The type of woman’s physique that is popular in the media varies over time—recall the way healthy, toned ‘90s supermodels like Cindy Crawford gave way to the “heroin chic” of emaciated Kate Moss—but in the last decade, the demand for a hyper-emaciated frame has reached a fever pitch. High-end fashion models, plagued by the constant fear of being called too fat for a job, throw themselves into starvation mode, some to the point of death: Ana Carolina Reston, Isabell Caro, sisters Luisel and Eliana Ramos. And it’s not just fashion models—the end of the aughties brought weight-obsessed stylist Rachel Zoe’s anorexic clients into vogue, including Nicole Ritchie and Mary Kate Olsen.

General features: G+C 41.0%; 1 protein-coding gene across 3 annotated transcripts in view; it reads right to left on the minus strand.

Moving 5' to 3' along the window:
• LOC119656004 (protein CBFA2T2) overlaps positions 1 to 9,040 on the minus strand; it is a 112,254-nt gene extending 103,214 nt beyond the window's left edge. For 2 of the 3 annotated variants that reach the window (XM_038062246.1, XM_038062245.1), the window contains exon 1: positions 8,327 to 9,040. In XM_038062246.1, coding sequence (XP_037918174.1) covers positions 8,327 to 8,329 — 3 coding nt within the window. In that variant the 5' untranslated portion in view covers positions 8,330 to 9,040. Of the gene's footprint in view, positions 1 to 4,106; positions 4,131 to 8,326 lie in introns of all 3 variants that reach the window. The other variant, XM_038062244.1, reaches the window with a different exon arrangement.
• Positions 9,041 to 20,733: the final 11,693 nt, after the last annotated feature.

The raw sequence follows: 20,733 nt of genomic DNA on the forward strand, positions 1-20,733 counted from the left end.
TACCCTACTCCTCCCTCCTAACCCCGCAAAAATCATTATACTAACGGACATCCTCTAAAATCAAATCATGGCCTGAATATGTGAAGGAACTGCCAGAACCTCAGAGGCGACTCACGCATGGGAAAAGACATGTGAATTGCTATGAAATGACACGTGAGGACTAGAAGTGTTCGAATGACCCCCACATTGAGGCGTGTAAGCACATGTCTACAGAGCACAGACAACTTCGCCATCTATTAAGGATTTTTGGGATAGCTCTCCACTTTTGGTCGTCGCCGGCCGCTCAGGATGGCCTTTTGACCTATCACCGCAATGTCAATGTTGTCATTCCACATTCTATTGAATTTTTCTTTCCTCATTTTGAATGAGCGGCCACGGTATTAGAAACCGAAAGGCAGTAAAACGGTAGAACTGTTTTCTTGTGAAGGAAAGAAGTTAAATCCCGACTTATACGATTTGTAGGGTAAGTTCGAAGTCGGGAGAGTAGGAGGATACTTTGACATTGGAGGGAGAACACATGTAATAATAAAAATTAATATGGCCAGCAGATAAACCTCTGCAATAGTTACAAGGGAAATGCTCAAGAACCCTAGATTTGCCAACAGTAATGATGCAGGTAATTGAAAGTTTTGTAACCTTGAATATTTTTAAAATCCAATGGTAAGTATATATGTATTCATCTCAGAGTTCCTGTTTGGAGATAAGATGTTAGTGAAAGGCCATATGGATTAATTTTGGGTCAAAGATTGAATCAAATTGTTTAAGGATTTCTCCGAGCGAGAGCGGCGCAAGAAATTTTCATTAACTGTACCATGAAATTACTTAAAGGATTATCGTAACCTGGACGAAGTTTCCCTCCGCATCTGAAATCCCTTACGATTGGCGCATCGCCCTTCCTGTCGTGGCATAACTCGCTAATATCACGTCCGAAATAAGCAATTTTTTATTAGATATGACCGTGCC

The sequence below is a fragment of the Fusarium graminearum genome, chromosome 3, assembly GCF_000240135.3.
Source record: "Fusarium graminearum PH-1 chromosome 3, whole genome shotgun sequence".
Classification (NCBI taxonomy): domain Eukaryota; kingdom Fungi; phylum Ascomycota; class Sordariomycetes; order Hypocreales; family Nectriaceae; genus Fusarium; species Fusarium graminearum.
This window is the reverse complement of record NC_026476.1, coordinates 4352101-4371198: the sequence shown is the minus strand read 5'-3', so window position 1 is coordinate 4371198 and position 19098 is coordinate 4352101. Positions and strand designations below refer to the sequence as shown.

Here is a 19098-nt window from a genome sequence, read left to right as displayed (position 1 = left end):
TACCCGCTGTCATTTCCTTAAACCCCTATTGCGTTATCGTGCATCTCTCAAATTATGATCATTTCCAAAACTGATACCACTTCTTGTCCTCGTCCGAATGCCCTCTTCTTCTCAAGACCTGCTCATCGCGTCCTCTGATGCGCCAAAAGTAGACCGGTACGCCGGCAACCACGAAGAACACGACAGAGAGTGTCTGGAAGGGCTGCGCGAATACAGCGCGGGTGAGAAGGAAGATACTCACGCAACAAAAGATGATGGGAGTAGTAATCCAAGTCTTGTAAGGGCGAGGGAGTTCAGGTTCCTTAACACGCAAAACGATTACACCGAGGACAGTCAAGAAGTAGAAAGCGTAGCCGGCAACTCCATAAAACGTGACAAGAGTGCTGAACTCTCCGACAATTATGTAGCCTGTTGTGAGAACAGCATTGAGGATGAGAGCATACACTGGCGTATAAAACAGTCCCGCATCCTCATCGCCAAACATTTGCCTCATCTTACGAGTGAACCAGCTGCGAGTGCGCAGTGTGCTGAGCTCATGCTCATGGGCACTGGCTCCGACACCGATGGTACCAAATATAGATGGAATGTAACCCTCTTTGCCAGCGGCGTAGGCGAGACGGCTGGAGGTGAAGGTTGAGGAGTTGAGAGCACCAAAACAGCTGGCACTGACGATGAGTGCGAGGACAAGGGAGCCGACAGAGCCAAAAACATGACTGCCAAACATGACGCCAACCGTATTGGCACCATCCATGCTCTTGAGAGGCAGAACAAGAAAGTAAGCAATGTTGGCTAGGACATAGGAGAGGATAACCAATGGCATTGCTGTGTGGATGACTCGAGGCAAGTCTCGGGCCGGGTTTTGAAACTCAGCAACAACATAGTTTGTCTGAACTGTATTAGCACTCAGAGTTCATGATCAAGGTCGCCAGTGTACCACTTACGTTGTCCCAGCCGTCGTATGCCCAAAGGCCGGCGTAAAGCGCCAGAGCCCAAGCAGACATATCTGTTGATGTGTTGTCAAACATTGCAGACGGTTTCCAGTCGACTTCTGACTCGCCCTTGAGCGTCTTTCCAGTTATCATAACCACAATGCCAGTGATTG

And yet even after high-profile deaths, anorexia runs rampant, encouraged by a media that seems to despise women’s flesh, and we're also seeing an overgrowth of pro-anorexia (pro-ana) Web sites and Tumblrs encouraging young users with thinspo—”thinspiration”—images. As though we should waste away into simply not being.
But even those women who aren’t pressured into this cultural ideal of rail-thinness are roundly criticized by the media, which on slow news days apparently decides to erupt in attacks on women who aren’t trying to fit into the tiny-frame paradigm. Gossip magazines operate in extremes, and tend to flog the women responsible for selling their titles.